One year ago, this title published a shocking image of a small boy who had been washed ashore on a Turkish beach, the innocent victim of a war he could not have understood. We did so because we felt that the times called for it – the world had become inured to the refugee crisis, numbed by the statistics about the deaths of so many thousands, and desensitised by the medieval barbarity of so-called Islamic state. The moment called for such an arresting and affecting image to try to make the world take notice.
Over 380,000 people signed The Independent’s Refugees Welcome petition, demanding David Cameron do more to help those fleeing war. Thousands held up signs in our social media campaign declaring “#refugees welcome”.
And so Alan Kurdi’s name became famous. His tragic fate became symbolic of the plight of the whole Syrian people, and indeed of refugees fleeing for their lives from war and persecution around the world. It moved people, and changed things, at least for a time.
His story and that image prompted a rapid shift in global public opinion so powerful that it overwhelmed governments previously complacent about the refugee crisis. Newspapers that had demonised desperate homeless human beings suddenly cared. David Cameron bowed to new public demands to welcome more refugees, though the numbers were meagre and targeted on camps close to Syria rather than across the Mediterranean. His Home Secretary, Theresa May, could have done more to welcome refugees then, and is in an even stronger position to do so now. Chancellor Angela Merkel in Germany led the world in compassion by allowing perhaps a million to settle there. Sweden and other nations have also done the right thing. Even at that moment of compassion, though, Britain displayed a mean streak.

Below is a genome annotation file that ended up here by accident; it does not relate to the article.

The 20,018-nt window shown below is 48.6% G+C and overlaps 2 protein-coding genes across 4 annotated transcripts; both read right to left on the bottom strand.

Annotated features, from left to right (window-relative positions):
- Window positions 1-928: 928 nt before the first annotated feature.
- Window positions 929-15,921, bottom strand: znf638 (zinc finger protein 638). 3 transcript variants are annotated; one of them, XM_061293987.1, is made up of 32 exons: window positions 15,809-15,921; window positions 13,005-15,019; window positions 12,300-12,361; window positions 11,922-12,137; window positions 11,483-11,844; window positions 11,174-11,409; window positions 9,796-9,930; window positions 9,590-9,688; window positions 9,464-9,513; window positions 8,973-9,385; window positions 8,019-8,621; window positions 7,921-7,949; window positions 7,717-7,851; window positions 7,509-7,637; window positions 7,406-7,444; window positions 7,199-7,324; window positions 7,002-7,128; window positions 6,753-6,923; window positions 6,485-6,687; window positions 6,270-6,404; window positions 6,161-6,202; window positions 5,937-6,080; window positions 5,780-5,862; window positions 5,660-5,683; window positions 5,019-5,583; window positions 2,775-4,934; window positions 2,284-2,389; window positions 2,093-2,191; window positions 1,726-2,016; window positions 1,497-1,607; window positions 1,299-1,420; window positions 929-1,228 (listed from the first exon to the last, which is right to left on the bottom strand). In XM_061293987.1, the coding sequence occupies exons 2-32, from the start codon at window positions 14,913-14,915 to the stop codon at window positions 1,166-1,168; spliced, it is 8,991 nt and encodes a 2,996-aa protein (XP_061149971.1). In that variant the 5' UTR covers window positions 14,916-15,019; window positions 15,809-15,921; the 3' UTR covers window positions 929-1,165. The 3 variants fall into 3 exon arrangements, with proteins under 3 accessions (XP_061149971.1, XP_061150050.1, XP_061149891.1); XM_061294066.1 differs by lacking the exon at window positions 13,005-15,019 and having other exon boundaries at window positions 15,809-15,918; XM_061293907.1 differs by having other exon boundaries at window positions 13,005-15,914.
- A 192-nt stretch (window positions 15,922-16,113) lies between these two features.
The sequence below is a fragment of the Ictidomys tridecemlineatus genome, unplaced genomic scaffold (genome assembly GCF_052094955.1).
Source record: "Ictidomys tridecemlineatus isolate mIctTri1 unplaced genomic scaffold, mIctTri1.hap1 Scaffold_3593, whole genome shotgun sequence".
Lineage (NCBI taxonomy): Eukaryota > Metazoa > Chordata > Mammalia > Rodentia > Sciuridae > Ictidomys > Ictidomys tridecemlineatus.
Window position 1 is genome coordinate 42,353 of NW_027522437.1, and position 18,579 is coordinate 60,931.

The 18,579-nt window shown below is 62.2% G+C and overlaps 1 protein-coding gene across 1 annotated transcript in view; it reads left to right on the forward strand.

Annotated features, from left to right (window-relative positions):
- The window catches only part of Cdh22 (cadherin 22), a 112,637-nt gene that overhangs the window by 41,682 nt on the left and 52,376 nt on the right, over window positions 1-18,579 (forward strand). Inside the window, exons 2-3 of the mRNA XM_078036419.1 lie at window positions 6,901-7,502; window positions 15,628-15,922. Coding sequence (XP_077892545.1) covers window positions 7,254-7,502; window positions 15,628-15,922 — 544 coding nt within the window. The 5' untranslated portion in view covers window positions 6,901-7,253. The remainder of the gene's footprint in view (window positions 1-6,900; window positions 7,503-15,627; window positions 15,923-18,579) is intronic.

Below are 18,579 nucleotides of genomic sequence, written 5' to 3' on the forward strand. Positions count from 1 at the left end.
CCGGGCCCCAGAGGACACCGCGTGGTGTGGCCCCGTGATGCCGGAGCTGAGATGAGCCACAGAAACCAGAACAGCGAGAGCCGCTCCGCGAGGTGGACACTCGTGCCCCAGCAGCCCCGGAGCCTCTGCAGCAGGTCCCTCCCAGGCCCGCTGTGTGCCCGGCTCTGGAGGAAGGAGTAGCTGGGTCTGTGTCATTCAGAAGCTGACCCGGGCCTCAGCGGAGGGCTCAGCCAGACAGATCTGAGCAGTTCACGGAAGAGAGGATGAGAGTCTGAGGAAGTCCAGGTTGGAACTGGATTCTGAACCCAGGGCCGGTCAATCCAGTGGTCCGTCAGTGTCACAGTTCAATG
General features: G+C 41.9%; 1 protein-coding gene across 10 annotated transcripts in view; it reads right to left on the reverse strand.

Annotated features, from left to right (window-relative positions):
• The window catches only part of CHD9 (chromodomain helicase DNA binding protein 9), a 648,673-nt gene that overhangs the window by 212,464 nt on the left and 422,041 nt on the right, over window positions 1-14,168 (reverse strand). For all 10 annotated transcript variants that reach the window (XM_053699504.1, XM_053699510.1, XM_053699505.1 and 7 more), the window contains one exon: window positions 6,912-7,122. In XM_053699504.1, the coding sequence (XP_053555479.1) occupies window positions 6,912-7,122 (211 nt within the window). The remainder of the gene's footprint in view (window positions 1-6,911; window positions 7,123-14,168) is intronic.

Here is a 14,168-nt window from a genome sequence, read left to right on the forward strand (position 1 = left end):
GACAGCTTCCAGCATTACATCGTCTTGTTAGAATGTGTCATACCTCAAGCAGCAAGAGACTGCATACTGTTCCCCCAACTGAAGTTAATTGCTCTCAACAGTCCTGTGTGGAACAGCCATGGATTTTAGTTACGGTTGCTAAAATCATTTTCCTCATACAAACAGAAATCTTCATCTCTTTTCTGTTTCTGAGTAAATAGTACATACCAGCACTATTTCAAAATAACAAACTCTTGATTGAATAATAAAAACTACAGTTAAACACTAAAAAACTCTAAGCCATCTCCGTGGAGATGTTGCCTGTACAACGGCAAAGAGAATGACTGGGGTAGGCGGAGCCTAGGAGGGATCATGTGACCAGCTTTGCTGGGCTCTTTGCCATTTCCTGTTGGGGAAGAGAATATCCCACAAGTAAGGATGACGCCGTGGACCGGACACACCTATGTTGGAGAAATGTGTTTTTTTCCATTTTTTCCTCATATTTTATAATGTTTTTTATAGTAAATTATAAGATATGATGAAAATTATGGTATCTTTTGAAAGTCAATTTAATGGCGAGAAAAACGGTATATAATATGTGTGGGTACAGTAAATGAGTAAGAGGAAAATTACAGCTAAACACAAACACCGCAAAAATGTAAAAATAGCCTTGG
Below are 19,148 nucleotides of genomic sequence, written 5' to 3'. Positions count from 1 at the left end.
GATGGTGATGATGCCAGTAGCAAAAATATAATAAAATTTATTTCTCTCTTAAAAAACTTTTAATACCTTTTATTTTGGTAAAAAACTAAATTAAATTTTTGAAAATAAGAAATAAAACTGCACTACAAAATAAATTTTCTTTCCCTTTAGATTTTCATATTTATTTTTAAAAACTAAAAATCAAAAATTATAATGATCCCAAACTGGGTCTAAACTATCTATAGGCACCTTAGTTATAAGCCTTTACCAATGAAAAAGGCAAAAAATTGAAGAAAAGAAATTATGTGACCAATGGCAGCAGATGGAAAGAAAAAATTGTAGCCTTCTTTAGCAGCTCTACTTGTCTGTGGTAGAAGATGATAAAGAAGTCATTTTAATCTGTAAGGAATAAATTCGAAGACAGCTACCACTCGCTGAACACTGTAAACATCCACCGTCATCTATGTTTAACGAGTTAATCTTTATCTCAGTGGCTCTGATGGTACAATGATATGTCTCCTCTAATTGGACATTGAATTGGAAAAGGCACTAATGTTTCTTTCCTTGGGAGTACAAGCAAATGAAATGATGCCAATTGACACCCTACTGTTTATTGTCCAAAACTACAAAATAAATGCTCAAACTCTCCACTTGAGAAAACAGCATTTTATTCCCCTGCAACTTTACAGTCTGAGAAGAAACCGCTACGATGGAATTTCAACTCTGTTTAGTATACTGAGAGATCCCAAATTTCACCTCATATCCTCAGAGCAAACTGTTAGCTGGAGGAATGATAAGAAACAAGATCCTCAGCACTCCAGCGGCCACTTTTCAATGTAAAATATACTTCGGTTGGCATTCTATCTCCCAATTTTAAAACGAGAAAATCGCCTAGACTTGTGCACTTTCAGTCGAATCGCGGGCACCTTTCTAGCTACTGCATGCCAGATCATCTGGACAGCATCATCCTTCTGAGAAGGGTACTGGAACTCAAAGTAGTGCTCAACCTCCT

Yet while the world collectively declared “this must end”, it has not. Yes, the naval patrols and the EU-Turkey agreement on refugees have eased the flow, while aid agencies and governments have made greater efforts to provide basic shelter and sanitation to the refugee camps, but we still have likes of the squalid “Jungle” settlement near Calais as a standing indictment to Europe’s failure to deal with the largest movement across its borders since 1945. The people traffickers are still making their grisly living out of suffering, and the wars still rage.
Reliable statistics are hard to come by, but thousands more have died trying to cross the Mediterranean this year, and some will have been as young as Alan was when his life ended. Not that much, in other words, has changed, and that is the disgrace of it all.
Today The Independent has chosen not to reproduce at full-size the most graphic picture of Alan lying head down and lifeless because to do so now would be gratuitous – in a way it evidently was not a year ago. It could not, in other words, have the same effect today as it did then. Indeed the lesson seems to be that such images do have an immediate effect on public and politicians alike, but not as lasting one they should, though the photography retains its haunting quality. We can all remember vividly the image of a little girl fleeing naked down a road in Vietnam during a napalm attack in 1972 (Phan Thị Kim Phuc is now living happily Canada); and the recent image of five-year-old Omran Daqneesh sitting in the back of an ambulance in Aleppo, blackened and dazed by a bombing raid on his home. They shock, they appal, they change policy for a time, but slowly the old attitudes return, and the fundamental causes of the wars that inflict such human misery endure.
Even so, Alan Kurdi did change the world, if only for an all too brief time, and it is right to recall his life and his story when the war in Syria is as vicious as ever, poison gas attacks included. As Patrick Cockburn reports, the so-called Islamic State seems to be in retreat there, but is still determined to inflict maximum harm to people and places whenever it gets the opportunity. There will, in other words, be many more children such as Alan Kurdi, Omran Daqneesh and Phan Thị Kim Phuc, damaged and destroyed by war, and none should be forgotten.
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